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-   -   Is a hearth mandatory on a fireplace remodel? (

havasu 09-27-2013 11:31 AM

Is a hearth mandatory on a fireplace remodel?
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I'm preparing to reface the brick on my old fireplace with a natural stack-stone product. I would also like to remove the brick hearth, and just continue my ceramic wood (look alike) plank across the base of it.

I've now been told that the removal of the hearth is possibly prohibited by code, since a wood log could roll onto the floor and catch fire.

Just to add, the ceramic plank tile is thinsetted on a 4" concrete slab, which is obviously fireproof, and the fireplace has been converted to natural gas with fake fireplace logs.

Could anyone shed some light on whether I will have problems with this upgrade?

nealtw 09-27-2013 01:41 PM

The tile would still give you fire proofing and you should not need it for a gas fireplace, hopefully the concrete is lever with the floor, it is part of the fireplace with rebar and all.
You could ask the city inspection department or a store that sells gas fireplace inserts.

BridgeMan 09-28-2013 05:31 PM

Could be an expensive mistake, if you remove the hearth without having the blessings of your local AHJ. Code people like to think of the worst case scenario, which for your situation would be the next owner of your house converting it back to wood-burning. A sharp home inspector would probably raise a red flag as well, telling his client (your buyer) that a hearth is required to keep from burning the house down.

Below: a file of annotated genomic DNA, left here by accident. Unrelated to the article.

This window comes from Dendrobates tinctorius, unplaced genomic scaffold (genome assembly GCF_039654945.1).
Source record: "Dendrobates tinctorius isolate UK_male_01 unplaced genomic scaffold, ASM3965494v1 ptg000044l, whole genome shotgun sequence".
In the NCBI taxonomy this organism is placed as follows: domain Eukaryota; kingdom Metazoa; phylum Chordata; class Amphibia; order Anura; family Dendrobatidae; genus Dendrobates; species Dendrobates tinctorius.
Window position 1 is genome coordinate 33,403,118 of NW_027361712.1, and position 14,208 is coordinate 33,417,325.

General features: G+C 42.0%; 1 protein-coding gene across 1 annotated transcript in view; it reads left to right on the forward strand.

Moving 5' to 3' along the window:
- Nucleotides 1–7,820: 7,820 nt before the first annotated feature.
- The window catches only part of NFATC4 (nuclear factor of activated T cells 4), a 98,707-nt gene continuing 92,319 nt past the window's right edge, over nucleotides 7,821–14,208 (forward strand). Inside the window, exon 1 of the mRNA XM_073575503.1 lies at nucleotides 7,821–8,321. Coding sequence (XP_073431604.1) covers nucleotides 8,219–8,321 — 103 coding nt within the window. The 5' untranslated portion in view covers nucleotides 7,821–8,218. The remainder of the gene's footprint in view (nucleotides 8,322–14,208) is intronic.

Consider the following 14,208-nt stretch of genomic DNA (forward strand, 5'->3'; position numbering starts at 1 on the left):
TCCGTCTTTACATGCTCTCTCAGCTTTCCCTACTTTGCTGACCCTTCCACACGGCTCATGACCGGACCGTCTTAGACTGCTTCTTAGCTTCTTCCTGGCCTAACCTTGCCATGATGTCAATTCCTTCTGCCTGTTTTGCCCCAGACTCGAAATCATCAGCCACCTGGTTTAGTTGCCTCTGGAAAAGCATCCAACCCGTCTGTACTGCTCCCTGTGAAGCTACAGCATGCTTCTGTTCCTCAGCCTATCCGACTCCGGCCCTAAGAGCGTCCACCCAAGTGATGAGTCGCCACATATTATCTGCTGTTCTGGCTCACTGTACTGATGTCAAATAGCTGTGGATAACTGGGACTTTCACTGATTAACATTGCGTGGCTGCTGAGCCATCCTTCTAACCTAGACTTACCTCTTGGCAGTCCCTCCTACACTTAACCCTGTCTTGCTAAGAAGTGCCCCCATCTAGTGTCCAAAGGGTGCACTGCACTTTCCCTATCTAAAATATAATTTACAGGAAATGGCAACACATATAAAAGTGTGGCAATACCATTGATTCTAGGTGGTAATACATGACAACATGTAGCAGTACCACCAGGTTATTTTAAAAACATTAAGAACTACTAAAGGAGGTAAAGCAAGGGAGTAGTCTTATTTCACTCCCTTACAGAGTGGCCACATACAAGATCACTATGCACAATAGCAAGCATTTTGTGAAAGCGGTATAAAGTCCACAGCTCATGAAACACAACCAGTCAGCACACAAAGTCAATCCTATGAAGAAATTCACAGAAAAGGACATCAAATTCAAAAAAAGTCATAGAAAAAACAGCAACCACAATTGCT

If you can afford to spend $1000 for your buyer's new masonry hearth, go for it. I'd just cover the existing brick hearth with a complementary ceramic tile surface, with bullnose on the front edge to overlap the faux stone.

havasu 09-29-2013 12:15 AM

I appreciate the reply BridgeMan. This is exactly my concern, but I just hate those faux stone hearths.

BridgeMan 09-29-2013 10:42 AM

I don't quite understand your reasoning: you love the faux stone on the wall, but you hate it on a hearth adjacent to the wall?

havasu 09-30-2013 09:35 AM

I guess I should have been clearer. We've chosen the real stone so there won't be any faux stone in the build. I could pick up a solid slab for the hearth, but concerned about chiseling it correctly without cracking it, since I feel only a one-piece slab will look the best.

BridgeMan 09-30-2013 02:38 PM

Count me as still being confused, as the photo you included in your first post sure looks like faux stone to me. Natural stone can rarely be dry-stacked so uniformly, nor does it all have the relative same thickness as the pieces shown.

There shouldn't be any chiseling required if you decide on a one-piece stone hearth top. Measure up exactly what you need (making a full-size pattern, if it's complicated), and take it to your local stone place. They will happily do all the cutting and chipping necessary to furnish what you want, after you pick out the type and color of rock that you want them to draw from. For a small fee, they'll even deliver it and set it in place for you.

oldognewtrick 09-30-2013 04:09 PM

There are several companies that have real brick and thin stone products available. We've used some with a water containment system replacing vinyl siding, wood siding, stucco. Check out this link and look at products-thin brick/thin stone.

havasu 06-03-2014 08:45 AM

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Well, I've pulled the trigger on this project, and I have a sore back to prove it.

oldognewtrick 06-03-2014 09:05 AM

Looking better already, now what's the game plan from here?

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